Round 6: Oasis’ “The Meaning of Soul” vs Doves’ “Walk in the Fire”
Liam is just as good a musical thief as his big brother. Imagine “Jumpin’ Jack Flash” two minutes shorter and you have “The Meaning of Soul.” This is an odd pairing of songs. “The Meaning of Soul” clocks in at under two minutes while “Walk in the Fire” goes well over five.

You will not understand “The Meaning of Soul” from Liam Gallagher’s lyrics. Some Oasis songs take nine minutes to say nothing (“All Around the World”), so props Liam for at least saying nothing fast. The song bursts with energy and attitude. Attitude goes a long way.

“Walk in the Fire” is Doves at their most earnest. The song is like a sequel to their wonderful “There Goes the Fear” from their wonderful The Last Broadcast. It is big. It is ambitious. It is, well, it is a lot like the kind of song Oasis has done so well over the years.


Round 7: Oasis’ “Guess God Thinks I’m Abel” vs Doves’ “One of These Days”
Raise your hand if you understand what Gallagher Jr. is talking about in this song. OK, it is not just me. “Guess God Thinks I’m Abel” is a convoluted song. There have been several attempts by different critics to solve the riddle and I am not going down with them. Musically there is a Middle Eastern vibe in the verses giving it a Rubber Soul-era sound. It is undeniably catchy even if you cannot tell what kind of relationship Liam is trying to describe.

“One of These Days” is not the most distinguished moment on Some Cities. It is a good song and it has grown on me. An intro of swir


Round 8: Oasis’ “Part of the Queue” vs Doves’ “Someday Soon”
I seem to like “Part of the Queue” more than other people I talk to about it. It reminds me a lot of Red Hot Chili Peppers’ “Breaking the Girl.” I think that is a good thing. I like that song. I like this song better. I also happen to like it nearly every time Noel Gallagher steps to the mic. It is another acoustic-based song but “Part of the Queue” has more groove than some of his other acoustic cuts.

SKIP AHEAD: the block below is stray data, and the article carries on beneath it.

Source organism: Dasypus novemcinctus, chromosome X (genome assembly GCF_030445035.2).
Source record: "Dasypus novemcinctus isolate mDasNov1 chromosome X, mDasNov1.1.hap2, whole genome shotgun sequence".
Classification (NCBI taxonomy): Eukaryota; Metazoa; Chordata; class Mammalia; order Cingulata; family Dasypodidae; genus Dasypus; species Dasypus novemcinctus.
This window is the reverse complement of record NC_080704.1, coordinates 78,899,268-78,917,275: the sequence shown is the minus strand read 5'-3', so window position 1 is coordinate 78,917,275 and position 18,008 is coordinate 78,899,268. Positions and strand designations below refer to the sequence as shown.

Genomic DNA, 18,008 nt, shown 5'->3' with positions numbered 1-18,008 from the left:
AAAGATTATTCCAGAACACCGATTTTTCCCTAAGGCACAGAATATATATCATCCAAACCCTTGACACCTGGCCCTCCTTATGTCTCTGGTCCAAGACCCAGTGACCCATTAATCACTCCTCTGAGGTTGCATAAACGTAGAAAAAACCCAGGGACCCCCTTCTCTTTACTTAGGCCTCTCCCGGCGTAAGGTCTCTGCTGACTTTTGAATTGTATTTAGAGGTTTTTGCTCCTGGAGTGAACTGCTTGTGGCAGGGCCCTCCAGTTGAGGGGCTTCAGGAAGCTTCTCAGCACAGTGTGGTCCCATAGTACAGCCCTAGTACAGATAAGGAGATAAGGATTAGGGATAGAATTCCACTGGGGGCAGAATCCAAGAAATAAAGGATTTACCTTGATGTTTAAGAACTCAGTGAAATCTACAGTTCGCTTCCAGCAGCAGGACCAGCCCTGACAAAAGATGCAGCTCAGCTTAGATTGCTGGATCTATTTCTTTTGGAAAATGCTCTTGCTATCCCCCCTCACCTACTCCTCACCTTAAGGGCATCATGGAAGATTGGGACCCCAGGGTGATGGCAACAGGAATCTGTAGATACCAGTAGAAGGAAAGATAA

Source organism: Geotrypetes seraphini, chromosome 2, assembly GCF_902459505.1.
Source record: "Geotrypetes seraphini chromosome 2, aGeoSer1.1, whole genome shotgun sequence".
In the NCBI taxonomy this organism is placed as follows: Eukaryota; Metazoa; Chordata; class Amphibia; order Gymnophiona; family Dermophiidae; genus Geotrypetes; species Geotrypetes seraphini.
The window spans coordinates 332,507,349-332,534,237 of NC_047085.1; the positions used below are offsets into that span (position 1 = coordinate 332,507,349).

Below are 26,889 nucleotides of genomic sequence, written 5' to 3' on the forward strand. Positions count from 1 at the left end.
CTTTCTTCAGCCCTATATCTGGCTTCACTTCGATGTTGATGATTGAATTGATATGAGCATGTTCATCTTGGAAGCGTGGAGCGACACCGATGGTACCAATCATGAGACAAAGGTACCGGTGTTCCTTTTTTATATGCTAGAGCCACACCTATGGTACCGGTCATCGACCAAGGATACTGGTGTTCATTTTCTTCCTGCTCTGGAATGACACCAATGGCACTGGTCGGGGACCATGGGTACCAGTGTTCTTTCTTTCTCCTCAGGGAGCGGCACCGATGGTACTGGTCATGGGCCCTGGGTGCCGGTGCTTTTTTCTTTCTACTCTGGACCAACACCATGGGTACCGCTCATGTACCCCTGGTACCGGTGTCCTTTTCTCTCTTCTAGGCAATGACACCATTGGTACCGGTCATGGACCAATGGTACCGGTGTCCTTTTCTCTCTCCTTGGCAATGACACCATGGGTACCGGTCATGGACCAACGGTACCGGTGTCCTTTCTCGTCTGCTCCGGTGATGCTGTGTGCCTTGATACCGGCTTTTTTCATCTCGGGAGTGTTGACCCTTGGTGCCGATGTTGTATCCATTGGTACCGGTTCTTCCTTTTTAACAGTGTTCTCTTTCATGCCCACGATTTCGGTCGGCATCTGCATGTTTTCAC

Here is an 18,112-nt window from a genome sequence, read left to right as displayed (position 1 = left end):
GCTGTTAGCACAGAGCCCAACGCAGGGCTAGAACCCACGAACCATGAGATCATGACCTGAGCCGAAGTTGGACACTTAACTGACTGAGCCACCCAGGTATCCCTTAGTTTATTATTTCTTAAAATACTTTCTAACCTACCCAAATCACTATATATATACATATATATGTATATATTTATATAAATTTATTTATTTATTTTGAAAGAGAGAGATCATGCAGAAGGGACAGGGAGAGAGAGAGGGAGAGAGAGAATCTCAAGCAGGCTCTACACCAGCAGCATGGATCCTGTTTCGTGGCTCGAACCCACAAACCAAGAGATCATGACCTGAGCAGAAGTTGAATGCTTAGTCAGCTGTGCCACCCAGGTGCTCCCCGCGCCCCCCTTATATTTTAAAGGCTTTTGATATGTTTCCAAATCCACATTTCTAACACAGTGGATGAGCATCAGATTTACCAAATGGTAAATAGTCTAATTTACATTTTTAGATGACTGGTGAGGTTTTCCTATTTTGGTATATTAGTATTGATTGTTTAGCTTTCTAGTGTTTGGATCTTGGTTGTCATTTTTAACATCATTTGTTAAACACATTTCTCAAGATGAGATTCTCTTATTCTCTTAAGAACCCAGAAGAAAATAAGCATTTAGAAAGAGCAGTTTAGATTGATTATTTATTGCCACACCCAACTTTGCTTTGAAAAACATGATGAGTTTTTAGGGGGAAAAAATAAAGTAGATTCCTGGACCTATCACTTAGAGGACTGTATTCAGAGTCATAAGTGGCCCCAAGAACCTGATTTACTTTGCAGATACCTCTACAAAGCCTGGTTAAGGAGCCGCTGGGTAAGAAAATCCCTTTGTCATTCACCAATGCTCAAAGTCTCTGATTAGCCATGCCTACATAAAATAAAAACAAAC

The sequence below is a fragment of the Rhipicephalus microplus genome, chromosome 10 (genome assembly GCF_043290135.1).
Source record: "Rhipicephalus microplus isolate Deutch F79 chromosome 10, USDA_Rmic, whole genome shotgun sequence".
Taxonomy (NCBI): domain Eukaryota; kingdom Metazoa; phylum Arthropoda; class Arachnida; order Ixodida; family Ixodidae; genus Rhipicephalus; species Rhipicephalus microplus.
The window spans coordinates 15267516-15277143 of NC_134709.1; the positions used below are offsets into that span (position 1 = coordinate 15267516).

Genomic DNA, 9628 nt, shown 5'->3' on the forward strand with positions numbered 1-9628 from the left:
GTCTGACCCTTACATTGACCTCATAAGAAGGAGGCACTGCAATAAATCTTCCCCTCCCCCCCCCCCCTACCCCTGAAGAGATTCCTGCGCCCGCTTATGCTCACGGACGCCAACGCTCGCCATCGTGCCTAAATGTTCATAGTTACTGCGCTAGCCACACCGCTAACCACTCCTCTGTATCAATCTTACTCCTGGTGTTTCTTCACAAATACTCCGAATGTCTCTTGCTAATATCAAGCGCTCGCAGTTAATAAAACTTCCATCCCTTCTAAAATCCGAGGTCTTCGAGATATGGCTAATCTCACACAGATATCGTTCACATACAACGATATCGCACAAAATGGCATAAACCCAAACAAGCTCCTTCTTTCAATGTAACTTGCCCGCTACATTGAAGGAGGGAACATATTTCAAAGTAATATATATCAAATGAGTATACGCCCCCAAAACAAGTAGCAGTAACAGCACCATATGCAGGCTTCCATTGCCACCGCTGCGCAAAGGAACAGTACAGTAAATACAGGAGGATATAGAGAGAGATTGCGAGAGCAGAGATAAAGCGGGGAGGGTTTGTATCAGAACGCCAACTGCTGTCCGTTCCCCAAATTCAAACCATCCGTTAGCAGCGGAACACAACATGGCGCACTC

“Someday Soon” is one of the highlights of Some Cities. It starts and stops, shifting from ambient, layered vocals to sweeping acoustic guitars. “Someday Soon” is textured, nuanced, and brilliant.

Chickenshit is on the board for a second time.


Round 9: Oasis’ “Keep the Dream Alive” vs Doves’ “Shadows of Salford”
If this round was a horse, we would shoot it. “Shadows of Salford” is barely tolerable. “Keep the Dream Alive” is trite fluff. I will take trite fluff.


Round 10: Oasis’ “A Bell Will Ring” vs Doves’ “Sky Starts Falling”
Neither song distinguishes itself in this matchup. The big, rock guitars of “A Bell Will Ring” are nice window dressing. It does not make a hell of a lot of sense but makes nice ear candy. “Sky Starts Falling” combines a pounding rhythm with big guitars.

I went back and forth on this one. I initially gave it to Doves, then Oasis, then called it a draw. Liam’s vocal and the big guitars are great but “Sky Starts Falling” actually feels like it goes somewhere. Tough call, but I am putting this back in the Doves’ column.


Round 11: Oasis’ “Let There Be Love” vs Doves’ “Ambition”
No contest. This is the best flag-waving song Oasis has written in ten years. This is whatHeathen Chemistry’s “Stop Crying Your Heart Out” wanted to be. Liam and Noel both give strong lead vocals to this track. The final minute of the song is instrumental and is nearly as catchy as anything else on the disc. This is a great bookend to Don’t Believe the Truth.

“Ambition” is good but is too light. It is too light and too easily forgotten to end an album. It is too light to compete with an anthem like “Let There Be Love.” “Ambition” floats off into the ether leaving very little trace. It does sound pretty while it floats away.



The 6-3-2 score looks a little lopsided. It may be too lopsided. Some of those song-by-song contests were really close. I could have had a lot more draws than I did. There are even a couple of instances where I could change my mind in one band’s favor over the other.

If I were at all mathematically inclined I would develop one of those fucking algorithm things to try and balance the scales to reflect just how much closer this matchup really is/was. Or maybe I should do a sequel to this piece. Instead of pairing songs of by track listing, I could do it best song versus best song in descending order- you know what? Fuck that.

In fact, fuck all of this.

Some Cities is a great album. Don’t Believe the Truth is just a little bit better. I like them both. I think many of you will, too.

About Josh Hathaway